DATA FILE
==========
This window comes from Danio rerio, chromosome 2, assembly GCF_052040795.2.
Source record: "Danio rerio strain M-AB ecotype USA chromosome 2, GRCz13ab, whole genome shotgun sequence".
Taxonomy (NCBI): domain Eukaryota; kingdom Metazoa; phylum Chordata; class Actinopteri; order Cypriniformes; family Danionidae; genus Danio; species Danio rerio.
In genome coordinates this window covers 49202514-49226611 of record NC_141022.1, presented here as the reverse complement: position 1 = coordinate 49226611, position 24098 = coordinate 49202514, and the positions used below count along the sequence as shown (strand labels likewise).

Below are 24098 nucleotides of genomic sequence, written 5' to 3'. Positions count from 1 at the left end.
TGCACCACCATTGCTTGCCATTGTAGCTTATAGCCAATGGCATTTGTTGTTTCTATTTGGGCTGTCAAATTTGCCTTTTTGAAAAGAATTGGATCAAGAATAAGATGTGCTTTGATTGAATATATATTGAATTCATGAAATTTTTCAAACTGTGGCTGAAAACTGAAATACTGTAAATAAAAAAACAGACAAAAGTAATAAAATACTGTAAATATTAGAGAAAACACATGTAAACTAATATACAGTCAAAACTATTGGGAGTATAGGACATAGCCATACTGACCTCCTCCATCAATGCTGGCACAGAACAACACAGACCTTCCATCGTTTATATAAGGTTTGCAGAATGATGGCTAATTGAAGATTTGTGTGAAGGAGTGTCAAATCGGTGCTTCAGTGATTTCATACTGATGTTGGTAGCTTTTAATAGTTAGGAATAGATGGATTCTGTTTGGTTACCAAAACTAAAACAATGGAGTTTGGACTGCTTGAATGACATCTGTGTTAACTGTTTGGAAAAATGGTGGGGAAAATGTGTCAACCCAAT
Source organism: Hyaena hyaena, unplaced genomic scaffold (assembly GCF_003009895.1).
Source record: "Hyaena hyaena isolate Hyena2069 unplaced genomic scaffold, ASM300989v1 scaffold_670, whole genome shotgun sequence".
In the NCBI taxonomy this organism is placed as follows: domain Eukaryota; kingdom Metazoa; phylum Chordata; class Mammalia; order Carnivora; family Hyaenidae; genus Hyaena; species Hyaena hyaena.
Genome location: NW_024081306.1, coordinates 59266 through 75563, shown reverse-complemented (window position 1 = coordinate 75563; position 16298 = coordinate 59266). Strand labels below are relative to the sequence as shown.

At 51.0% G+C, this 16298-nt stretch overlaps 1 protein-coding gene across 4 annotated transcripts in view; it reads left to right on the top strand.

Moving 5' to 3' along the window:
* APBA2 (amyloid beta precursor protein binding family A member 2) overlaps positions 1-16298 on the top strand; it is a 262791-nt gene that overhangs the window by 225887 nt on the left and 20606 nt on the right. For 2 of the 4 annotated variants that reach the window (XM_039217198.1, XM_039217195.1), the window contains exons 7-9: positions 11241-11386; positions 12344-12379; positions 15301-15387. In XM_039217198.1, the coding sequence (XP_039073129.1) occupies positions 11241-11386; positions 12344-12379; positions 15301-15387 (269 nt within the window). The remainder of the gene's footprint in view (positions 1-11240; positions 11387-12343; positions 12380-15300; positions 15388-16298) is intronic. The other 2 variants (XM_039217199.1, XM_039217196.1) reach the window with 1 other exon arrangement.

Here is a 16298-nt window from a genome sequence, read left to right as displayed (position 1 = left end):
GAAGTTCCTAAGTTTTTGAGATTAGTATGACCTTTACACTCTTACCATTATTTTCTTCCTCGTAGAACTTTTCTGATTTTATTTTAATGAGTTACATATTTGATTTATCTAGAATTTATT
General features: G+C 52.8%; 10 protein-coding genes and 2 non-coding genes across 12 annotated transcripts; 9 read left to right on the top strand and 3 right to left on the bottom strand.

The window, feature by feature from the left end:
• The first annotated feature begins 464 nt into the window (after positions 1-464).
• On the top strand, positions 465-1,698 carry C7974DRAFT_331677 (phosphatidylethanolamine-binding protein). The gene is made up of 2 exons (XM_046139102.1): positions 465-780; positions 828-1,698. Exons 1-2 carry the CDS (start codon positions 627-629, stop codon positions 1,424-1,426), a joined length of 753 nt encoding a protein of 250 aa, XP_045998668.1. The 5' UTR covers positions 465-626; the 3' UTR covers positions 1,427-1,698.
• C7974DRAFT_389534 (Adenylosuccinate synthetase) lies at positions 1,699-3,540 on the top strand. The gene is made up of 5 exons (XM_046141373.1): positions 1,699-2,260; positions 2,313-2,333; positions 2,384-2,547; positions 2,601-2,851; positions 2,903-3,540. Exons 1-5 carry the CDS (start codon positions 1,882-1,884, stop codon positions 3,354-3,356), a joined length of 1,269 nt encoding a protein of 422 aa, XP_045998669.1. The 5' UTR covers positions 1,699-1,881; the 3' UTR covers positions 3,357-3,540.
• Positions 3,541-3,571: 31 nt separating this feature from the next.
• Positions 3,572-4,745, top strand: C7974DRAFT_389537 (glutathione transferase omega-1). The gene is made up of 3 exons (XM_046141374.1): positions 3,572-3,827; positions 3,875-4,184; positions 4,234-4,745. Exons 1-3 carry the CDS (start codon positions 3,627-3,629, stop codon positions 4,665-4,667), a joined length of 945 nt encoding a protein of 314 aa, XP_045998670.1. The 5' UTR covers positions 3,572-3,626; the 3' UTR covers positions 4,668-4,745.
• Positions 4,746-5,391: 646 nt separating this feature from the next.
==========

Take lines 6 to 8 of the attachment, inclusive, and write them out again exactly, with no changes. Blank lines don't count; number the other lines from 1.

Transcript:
TGCACCACCATTGCTTGCCATTGTAGCTTATAGCCAATGGCATTTGTTGTTTCTATTTGGGCTGTCAAATTTGCCTTTTTGAAAAGAATTGGATCAAGAATAAGATGTGCTTTGATTGAATATATATTGAATTCATGAAATTTTTCAAACTGTGGCTGAAAACTGAAATACTGTAAATAAAAAAACAGACAAAAGTAATAAAATACTGTAAATATTAGAGAAAACACATGTAAACTAATATACAGTCAAAACTATTGGGAGTATAGGACATAGCCATACTGACCTCCTCCATCAATGCTGGCACAGAACAACACAGACCTTCCATCGTTTATATAAGGTTTGCAGAATGATGGCTAATTGAAGATTTGTGTGAAGGAGTGTCAAATCGGTGCTTCAGTGATTTCATACTGATGTTGGTAGCTTTTAATAGTTAGGAATAGATGGATTCTGTTTGGTTACCAAAACTAAAACAATGGAGTTTGGACTGCTTGAATGACATCTGTGTTAACTGTTTGGAAAAATGGTGGGGAAAATGTGTCAACCCAAT
Source organism: Hyaena hyaena, unplaced genomic scaffold (assembly GCF_003009895.1).
Source record: "Hyaena hyaena isolate Hyena2069 unplaced genomic scaffold, ASM300989v1 scaffold_670, whole genome shotgun sequence".